Dapp and Smart contract security has since become much tighter in recent years but it would be highly irresponsible to think it was bulletproof.
As a user, you must keep yourself constantly updated and aware of the changing terms of services between various DeFi ecosystem products, wallets, exchanges, and crypto projects. Some DeFi products can suddenly add new dimensions that are paired with DAOs that govern the protocol or platform.
As with traditional currency analysis, investors usually use historical data and benchmarks such as annual inflation of a currency and the risk-free rate of return to evaluate investment opportunities. But in the case of DeFi, the lack of extensive historical data and benchmarks makes it hard to assess the risk of investments in DeFi.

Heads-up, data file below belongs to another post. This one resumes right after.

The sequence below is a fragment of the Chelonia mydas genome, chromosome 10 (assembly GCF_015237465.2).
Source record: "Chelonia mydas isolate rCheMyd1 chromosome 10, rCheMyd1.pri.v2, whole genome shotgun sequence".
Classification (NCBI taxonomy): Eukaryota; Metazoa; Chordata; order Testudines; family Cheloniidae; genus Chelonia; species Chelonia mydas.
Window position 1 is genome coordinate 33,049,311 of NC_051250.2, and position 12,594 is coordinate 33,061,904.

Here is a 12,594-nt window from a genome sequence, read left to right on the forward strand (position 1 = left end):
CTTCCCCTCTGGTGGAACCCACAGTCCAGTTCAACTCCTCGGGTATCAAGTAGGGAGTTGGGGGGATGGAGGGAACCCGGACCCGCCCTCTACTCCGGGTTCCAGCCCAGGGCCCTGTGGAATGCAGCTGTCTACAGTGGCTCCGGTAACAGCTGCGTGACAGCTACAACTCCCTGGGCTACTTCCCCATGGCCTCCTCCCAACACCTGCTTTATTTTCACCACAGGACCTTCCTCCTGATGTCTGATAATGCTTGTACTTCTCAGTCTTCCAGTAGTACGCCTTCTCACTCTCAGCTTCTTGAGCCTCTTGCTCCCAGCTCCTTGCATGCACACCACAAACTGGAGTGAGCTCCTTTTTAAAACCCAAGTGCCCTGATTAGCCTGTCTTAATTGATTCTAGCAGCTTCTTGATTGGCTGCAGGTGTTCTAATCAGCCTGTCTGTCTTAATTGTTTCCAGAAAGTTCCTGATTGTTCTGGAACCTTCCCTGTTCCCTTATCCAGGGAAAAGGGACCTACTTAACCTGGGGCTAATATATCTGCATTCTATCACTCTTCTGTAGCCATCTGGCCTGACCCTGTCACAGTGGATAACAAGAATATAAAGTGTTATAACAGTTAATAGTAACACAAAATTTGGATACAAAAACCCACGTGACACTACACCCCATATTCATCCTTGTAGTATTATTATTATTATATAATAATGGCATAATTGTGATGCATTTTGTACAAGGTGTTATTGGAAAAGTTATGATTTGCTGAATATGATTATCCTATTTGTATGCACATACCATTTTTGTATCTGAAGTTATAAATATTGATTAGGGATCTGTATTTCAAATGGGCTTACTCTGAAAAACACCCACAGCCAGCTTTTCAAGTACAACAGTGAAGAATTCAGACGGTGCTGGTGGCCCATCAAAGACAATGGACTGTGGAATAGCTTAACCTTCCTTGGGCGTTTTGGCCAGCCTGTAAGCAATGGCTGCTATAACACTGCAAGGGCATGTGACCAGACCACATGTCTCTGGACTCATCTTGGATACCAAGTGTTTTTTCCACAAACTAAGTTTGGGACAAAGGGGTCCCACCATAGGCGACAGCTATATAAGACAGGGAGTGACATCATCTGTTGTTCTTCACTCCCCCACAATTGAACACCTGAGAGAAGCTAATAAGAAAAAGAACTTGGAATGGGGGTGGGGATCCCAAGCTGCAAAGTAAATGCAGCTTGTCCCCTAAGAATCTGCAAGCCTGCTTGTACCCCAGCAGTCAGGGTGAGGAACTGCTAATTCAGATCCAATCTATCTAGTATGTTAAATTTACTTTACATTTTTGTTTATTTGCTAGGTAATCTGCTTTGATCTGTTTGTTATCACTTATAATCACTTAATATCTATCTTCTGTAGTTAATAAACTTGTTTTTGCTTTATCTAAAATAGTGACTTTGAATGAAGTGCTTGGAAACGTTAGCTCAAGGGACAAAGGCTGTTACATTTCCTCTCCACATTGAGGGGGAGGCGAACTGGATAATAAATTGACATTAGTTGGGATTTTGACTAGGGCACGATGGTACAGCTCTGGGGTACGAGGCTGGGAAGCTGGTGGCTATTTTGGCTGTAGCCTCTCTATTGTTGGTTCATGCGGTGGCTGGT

To mitigate these risks, tokens like Compound Dai (cDai) have been introduced. cDai automatically gains variable interest using the compound lending protocol. This will allow users to invest in DeFi products relatively risk-free.
Comparing to the traditional finance markets the DeFi ecosystem represents a drop in the ocean. But, notable is the speed at which it has developed and gathered pace.
With more and more projects arriving into the DeFi ecosystem, we expect to see the decentralized financial future arrive quite quickly and see a reality where the traditional finance market is interoperating with digital assets and blockchain.